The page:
A long ago, I was sitting at a bar with some friends. I had tried to engage in the chatting, but observation became far more interesting. Like a ping-pong ball, I turned my head back and forth, following the conversation that was intending to be a debate.
– But you gotta understand that…
– But, see, you have to understand this…
It was perfectly clear. It was evident in the aspect of each one (of the rivals of chat). As one spoke, the other’s gaze was there, both pretentiously attentive and lost in their own thoughts. If we were in silence, we would even hear “A-ha! That argument…I have another one that will break your legs!”
The truth is that each of them came with pre-conceived ideas and speeches. And when they heard another one, one that was different from theirs, the only concern was how to support their previous point of views that they carried in their suitcases. Suitcases full of dust and cobwebs. If we had closed our eyes, we could have seen them attached to their briefcase of convictions, shouting so that the other understood theirs as if it were the highest perfection.
By the bar conversation, you could get all the others, from Facebook, between family members, lovers… All the discussions that do not talk. Each one with their own flow of thoughts, not allowing to be flooded by the others. Just preoccupied with counter-arguments. When was the last time that you’ve heard “It does make sense what you are talking about”?
“I can see where are you coming from.”
That phrase was popping into my head non-stop. “I can understand why you have such an opinion (even though I don’t agree with it).” I can see where you are coming from. And while they debated (or tried to), I continued asking myself why it was so difficult for people just to hear each other. Would it be that difficult to understand where the other person was coming from? Understand that every opinion and point of view is formed by a tangle of events in each other’s lives, that many opinions are valid if you only strive to understand “where the others are coming from”?
I remained quiet. As if to spare me from the wear and tear of the unheard speech. The “debate” was then over. We got some more beers.
– Good to see you! It’s always lovely to brainstorm!
– Brainstorming? – I thought- Ha!
So we went back home. Each of our suitcases was still old and heavy, yet full of dust. Not a thought exchange. But at least our truths were intact, right?
Another time I was at a job’s meeting. My former boyfriend, my friends and I were planning what the next steps would be. By now I can’t deny it, I’m an active listener of the chat and a hopeless observer. But I promise that it brings me most of the time to the present moment. Being right here, with you!
So there we were, trying to brainstorm some ideas. They all came with theirs already, trying to show to the colleagues. They were all very talkative. I tried to speak once, but I was cut off. Twice, and I was cut off again. Their heads were all over the place, and they didn’t stop for a second, not even to hear each other.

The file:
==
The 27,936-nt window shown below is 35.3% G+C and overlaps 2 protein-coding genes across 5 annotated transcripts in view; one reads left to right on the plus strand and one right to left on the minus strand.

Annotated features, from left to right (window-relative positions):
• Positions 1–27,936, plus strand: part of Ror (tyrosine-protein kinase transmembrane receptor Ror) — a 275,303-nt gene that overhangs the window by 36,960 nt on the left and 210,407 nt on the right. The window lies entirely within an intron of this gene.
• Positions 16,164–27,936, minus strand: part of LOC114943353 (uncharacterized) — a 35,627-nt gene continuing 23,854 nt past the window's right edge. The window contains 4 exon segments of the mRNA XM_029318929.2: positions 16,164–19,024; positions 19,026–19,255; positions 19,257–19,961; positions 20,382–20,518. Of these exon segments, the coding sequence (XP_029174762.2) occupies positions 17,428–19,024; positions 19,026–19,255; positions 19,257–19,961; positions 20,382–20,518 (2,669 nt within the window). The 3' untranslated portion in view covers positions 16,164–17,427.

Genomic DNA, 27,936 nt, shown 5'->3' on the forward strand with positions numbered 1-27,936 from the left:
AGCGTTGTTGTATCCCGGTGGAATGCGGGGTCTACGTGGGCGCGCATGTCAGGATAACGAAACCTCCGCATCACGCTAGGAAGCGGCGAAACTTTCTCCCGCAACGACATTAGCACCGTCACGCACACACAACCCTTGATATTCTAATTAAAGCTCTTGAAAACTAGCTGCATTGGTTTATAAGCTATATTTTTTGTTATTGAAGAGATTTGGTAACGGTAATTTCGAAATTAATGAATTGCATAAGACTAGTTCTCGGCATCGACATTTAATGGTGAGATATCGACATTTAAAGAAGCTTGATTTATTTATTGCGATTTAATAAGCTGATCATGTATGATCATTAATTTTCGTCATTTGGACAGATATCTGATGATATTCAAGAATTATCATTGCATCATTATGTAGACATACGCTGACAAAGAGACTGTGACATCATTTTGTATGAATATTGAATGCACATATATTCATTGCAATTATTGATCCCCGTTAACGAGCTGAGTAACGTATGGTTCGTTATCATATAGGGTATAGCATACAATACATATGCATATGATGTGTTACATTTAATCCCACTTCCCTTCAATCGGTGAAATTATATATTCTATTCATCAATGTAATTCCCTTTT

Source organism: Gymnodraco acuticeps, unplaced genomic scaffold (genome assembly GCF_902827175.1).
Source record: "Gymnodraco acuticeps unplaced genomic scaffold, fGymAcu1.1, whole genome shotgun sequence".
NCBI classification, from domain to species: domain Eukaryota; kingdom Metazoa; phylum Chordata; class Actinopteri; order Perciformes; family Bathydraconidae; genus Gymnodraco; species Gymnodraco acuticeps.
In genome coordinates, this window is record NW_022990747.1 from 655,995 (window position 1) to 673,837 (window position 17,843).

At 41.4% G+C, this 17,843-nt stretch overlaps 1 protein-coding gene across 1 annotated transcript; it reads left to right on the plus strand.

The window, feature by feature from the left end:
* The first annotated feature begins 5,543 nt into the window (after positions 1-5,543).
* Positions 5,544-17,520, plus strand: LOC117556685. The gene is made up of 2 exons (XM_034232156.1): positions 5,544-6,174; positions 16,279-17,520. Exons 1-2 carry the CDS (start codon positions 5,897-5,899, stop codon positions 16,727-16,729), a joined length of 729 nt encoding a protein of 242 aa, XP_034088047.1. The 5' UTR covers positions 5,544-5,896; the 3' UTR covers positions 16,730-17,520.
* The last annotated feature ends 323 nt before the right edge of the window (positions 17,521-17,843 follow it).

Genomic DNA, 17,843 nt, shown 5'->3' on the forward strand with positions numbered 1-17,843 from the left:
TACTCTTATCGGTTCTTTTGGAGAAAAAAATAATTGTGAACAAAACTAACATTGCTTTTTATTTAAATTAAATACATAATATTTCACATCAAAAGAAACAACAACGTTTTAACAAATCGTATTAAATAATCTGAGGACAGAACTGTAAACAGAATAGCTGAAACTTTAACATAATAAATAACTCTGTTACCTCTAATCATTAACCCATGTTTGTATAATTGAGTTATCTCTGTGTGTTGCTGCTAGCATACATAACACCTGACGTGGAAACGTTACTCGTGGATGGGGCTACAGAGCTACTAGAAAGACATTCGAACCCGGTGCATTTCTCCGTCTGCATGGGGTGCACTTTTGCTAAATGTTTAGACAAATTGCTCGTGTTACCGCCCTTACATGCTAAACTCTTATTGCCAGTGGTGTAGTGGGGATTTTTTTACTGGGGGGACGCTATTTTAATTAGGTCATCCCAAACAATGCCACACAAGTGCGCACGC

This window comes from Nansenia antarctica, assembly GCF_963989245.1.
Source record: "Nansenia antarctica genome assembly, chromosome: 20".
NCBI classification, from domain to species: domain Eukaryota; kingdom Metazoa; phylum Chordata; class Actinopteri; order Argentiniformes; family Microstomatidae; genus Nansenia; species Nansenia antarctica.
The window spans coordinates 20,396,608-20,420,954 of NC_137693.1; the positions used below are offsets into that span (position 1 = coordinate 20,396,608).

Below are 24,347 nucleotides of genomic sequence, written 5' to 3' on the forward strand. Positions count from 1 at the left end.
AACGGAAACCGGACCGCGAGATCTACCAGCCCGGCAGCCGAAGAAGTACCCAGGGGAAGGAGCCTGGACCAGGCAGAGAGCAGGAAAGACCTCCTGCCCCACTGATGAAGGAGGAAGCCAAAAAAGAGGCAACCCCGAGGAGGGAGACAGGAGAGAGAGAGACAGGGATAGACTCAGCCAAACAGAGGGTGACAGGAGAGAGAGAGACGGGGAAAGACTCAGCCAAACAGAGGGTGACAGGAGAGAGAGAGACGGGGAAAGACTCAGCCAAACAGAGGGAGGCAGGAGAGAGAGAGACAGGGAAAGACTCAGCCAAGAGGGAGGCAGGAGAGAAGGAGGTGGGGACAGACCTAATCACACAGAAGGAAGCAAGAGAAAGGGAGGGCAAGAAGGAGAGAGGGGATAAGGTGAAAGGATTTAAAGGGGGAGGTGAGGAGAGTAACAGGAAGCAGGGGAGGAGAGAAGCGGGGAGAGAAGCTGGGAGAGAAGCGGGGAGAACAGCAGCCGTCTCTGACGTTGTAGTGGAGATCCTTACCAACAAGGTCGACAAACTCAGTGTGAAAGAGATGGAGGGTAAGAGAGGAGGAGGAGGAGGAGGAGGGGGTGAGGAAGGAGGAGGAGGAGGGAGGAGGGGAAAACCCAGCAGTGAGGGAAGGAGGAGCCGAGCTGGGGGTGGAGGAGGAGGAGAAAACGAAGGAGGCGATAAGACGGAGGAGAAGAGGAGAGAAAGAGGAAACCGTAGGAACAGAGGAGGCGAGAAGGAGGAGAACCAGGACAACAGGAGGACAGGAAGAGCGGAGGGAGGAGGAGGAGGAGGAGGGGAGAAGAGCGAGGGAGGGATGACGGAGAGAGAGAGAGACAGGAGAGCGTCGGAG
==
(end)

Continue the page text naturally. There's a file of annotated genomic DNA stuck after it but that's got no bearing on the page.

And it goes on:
Before I was cut off for the third time, I remembered what my former boyfriend said to me. I told him about my difficulty in getting into a conversation with very talkative people who cut the other speaker off all the time. I’m traumatised with that kind of talk. He told me to speak louder. So I raised a little beat my voice, in a millimetrically adjusted gap that I found between one and another colleague’s speeches. My (half) speech awoke something in the lady beside me, who got slightly louder than me so she wouldn’t miss the time of speaking up. She seemed to need to talk at that exact moment. I didn’t even complete a half-reasoning, but she seemed to have a certainty about her speech, that it would be decisive, and that it needed to be right away. I was waiting for what she had to say. Then I realised that she was just repeating the same idea that she was sharing since the beginning of the meeting, but only with another arrangement of the discourse. The exact same speech. Maybe no one had heard.
I returned to my observer spot of the brainstorm. My colleague’s altered voice was followed by other voices who also felt the need to be heard and – as she- who needed to be heard right at the moment, regardless of whether the other had finished speaking or not. The noise was staggering until I couldn’t understand anyone else. So I also entered into my own stream of thoughts, wondering what it would be like to put a wall between them, keeping them from seeing and hearing one another. The conversations were so self-centred that it didn’t seem that it would make any difference. I found this an interesting way to conduct a meeting.
My former boyfriend then spoke louder than all the noise. People stared at him. We’d talked before, and I told him the points that I’d like to address. He spoke for me. People agreed with what he said. The same thing that I’ve just tried to say. So I began to ask myself if my voice was too loud. “Do I need to scream to be heard? Do I need to be a man? Maybe I need to be taller? Have a firmer voice? I’d guess that I just needed to have ideas and a voice to be heard. How silly of me!”
I decided then that I was not going to scream. I decided that I wouldn’t talk louder. And decided that I would not bother talking to anyone who would not listen. Is there anything better than writing? Here I cannot be interrupted! What a glorious moment! And for anyone who likes to have a real brainstorming, exchanging ideas and real talk, I leave here my invite to a cup of coffee or a beer. And for those who just feel the need to be heard too. I promise to keep my attention on you, my heart open and my bag ready to trade carts with you. I
promise to listen to you, not to interrupt, and accept that we can have differences and diverging opinions, with mine not being more relevant than yours, okay? Call me!